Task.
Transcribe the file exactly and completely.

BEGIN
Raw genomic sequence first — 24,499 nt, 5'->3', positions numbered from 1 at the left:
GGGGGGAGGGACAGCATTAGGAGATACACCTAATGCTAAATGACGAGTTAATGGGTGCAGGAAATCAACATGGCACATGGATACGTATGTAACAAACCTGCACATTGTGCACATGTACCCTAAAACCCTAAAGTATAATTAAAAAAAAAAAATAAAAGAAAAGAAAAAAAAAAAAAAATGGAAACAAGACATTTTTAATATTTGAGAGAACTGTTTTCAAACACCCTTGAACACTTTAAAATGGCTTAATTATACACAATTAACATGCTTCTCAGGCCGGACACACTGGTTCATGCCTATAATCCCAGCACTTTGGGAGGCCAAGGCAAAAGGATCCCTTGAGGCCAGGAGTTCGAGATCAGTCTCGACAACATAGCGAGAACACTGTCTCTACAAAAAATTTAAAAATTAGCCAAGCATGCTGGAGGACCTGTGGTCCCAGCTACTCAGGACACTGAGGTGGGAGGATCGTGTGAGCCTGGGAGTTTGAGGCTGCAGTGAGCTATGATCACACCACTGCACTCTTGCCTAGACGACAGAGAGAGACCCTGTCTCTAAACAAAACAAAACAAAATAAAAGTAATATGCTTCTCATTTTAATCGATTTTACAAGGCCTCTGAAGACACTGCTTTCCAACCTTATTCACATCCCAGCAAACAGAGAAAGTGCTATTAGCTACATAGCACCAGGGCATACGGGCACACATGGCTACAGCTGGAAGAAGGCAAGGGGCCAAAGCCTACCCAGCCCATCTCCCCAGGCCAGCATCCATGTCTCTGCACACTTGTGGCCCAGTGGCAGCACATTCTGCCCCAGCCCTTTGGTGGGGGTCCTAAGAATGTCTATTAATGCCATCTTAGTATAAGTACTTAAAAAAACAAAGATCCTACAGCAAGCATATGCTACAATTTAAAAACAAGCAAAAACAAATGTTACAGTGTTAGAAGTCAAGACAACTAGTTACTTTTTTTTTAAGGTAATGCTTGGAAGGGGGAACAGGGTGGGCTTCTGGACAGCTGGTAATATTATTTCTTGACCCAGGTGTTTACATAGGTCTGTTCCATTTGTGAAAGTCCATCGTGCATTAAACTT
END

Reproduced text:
Raw genomic sequence first — 24,499 nt, 5'->3', positions numbered from 1 at the left:
GGGGGGAGGGACAGCATTAGGAGATACACCTAATGCTAAATGACGAGTTAATGGGTGCAGGAAATCAACATGGCACATGGATACGTATGTAACAAACCTGCACATTGTGCACATGTACCCTAAAACCCTAAAGTATAATTAAAAAAAAAAAATAAAAGAAAAGAAAAAAAAAAAAAAATGGAAACAAGACATTTTTAATATTTGAGAGAACTGTTTTCAAACACCCTTGAACACTTTAAAATGGCTTAATTATACACAATTAACATGCTTCTCAGGCCGGACACACTGGTTCATGCCTATAATCCCAGCACTTTGGGAGGCCAAGGCAAAAGGATCCCTTGAGGCCAGGAGTTCGAGATCAGTCTCGACAACATAGCGAGAACACTGTCTCTACAAAAAATTTAAAAATTAGCCAAGCATGCTGGAGGACCTGTGGTCCCAGCTACTCAGGACACTGAGGTGGGAGGATCGTGTGAGCCTGGGAGTTTGAGGCTGCAGTGAGCTATGATCACACCACTGCACTCTTGCCTAGACGACAGAGAGAGACCCTGTCTCTAAACAAAACAAAACAAAATAAAAGTAATATGCTTCTCATTTTAATCGATTTTACAAGGCCTCTGAAGACACTGCTTTCCAACCTTATTCACATCCCAGCAAACAGAGAAAGTGCTATTAGCTACATAGCACCAGGGCATACGGGCACACATGGCTACAGCTGGAAGAAGGCAAGGGGCCAAAGCCTACCCAGCCCATCTCCCCAGGCCAGCATCCATGTCTCTGCACACTTGTGGCCCAGTGGCAGCACATTCTGCCCCAGCCCTTTGGTGGGGGTCCTAAGAATGTCTATTAATGCCATCTTAGTATAAGTACTTAAAAAAACAAAGATCCTACAGCAAGCATATGCTACAATTTAAAAACAAGCAAAAACAAATGTTACAGTGTTAGAAGTCAAGACAACTAGTTACTTTTTTTTTAAGGTAATGCTTGGAAGGGGGAACAGGGTGGGCTTCTGGACAGCTGGTAATATTATTTCTTGACCCAGGTGTTTACATAGGTCTGTTCCATTTGTGAAAGTCCATCGTGCATTAAACTT